Tags: Santoli | Ackman | Buffett | fund

Yahoo's Santoli: Bill Ackman Is Not Warren Buffett

By    |   Tuesday, 14 October 2014 11:29 AM

The new generation of brand-name billionaire investors like Bill Ackman want what Warren Buffett has — namely a reliable pool of permanent capital that they don't have to send back to investors on a whim — but they're unlikely to get it, according to Yahoo Finance's Michael Santoli.

Ackman was not shy about crediting Buffett's example this week when Pershing Square Holdings, his firm's main portfolio, achieved a long-held goal of trading on a public exchange — in this case in Amsterdam.

"Pershing Square Holdings, we think of it like an investment holding company. We are not Berkshire Hathaway, but I think that's not a bad business model. You think about a long-duration investment strategy," Ackman told Bloomberg TV.

"We will only invest in the public markets but we will buy large stakes in public companies like we did in the past. This will enable us to have a capital base that matches the duration of our investments."

Santoli pointed out that public company structures contain a more reliable pool of capital, while traditional hedge funds like the ones Ackman and others have maintained have a structure in which investors can easily withdraw their cash on short notice.

"Pershing Square, and many other big funds, were hit with heavy redemptions in the financial crisis, forcing them to sell assets into nasty market declines — just when a value investor would want to be buying more to benefit long-term holders," Santoli wrote.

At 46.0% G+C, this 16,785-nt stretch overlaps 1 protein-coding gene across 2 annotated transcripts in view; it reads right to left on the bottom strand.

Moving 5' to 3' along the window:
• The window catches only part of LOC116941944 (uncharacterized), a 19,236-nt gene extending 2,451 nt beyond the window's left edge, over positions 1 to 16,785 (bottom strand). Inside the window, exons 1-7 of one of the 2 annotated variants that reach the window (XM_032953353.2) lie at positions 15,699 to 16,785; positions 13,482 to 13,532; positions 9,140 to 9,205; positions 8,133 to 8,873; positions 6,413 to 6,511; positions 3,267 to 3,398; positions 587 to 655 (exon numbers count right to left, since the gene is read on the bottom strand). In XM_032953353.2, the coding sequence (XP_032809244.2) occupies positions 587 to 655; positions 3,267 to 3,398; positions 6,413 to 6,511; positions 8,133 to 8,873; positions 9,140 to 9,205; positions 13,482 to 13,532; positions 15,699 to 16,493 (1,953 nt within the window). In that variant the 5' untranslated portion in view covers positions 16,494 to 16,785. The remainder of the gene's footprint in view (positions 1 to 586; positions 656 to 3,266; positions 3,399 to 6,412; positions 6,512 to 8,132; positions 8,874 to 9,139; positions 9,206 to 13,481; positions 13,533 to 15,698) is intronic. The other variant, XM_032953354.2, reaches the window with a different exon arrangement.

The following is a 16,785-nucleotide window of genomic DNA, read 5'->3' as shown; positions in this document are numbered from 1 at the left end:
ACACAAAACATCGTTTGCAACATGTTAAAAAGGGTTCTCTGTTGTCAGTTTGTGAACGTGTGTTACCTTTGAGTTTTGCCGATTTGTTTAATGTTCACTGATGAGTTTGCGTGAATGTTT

"In fairness, Ackman and his contemporary marquee managers may not seek to replicate Berkshire in all its scope and variety," he added. "But it doesn't much matter, because no other executive, no matter how hot his hedge-fund returns, won't likely be given such latitude in running a public company."

During his investor road show, Ackman claimed that Pershing Square shares should trade above the net asset value (NAV) because the share prices in the companies he buys usually jump in value once his position is disclosed publicly, The Financial Times reported.

However, Pershing Square Holdings' IPO "fizzled," and ended its first day of trading Monday at a 9.9 percent discount to NAV.

The Times said Ackman's public listing in Amsterdam means his investors will now have to find buyers on the open market if they wish to exit.

"During the financial crisis, investors in Pershing withdrew about 27 percent of their holdings in the New York-based hedge fund."

Besides Ackman, hedge fund managers Brevan Howard and Dan Loeb's Third Point have also raised money in public offerings, and his billionaire rival Carl Icahn now has publicly traded Icahn Enterprises to draw on.

"These funds might all work out just fine in the limited way they are being capitalized and used. But it's almost certain that none of these investors, regardless of how brilliant, will be allowed by the market to do anything like what Buffett has done with his sprawling, decentralized conglomerate-cum-investment-portfolio," Santoli wrote.

"His phenomenal record of wealth creation, begun when he was obscure, is the only reason the market tolerates the collection of a huge railroad, massive insurance interests, a blue-chip consumer goods stock portfolio, a vast utility-and-pipeline network and assorted one-off investments and pet businesses."

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The new generation of brand-name billionaire investors like Bill Ackman want what Warren Buffett has — namely a reliable pool of permanent capital that they don't have to send back to investors on a whim — but they're unlikely to get it, according to Yahoo Finance's Michael Santoli.
Santoli, Ackman, Buffett, fund
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2014-29-14
Tuesday, 14 October 2014 11:29 AM
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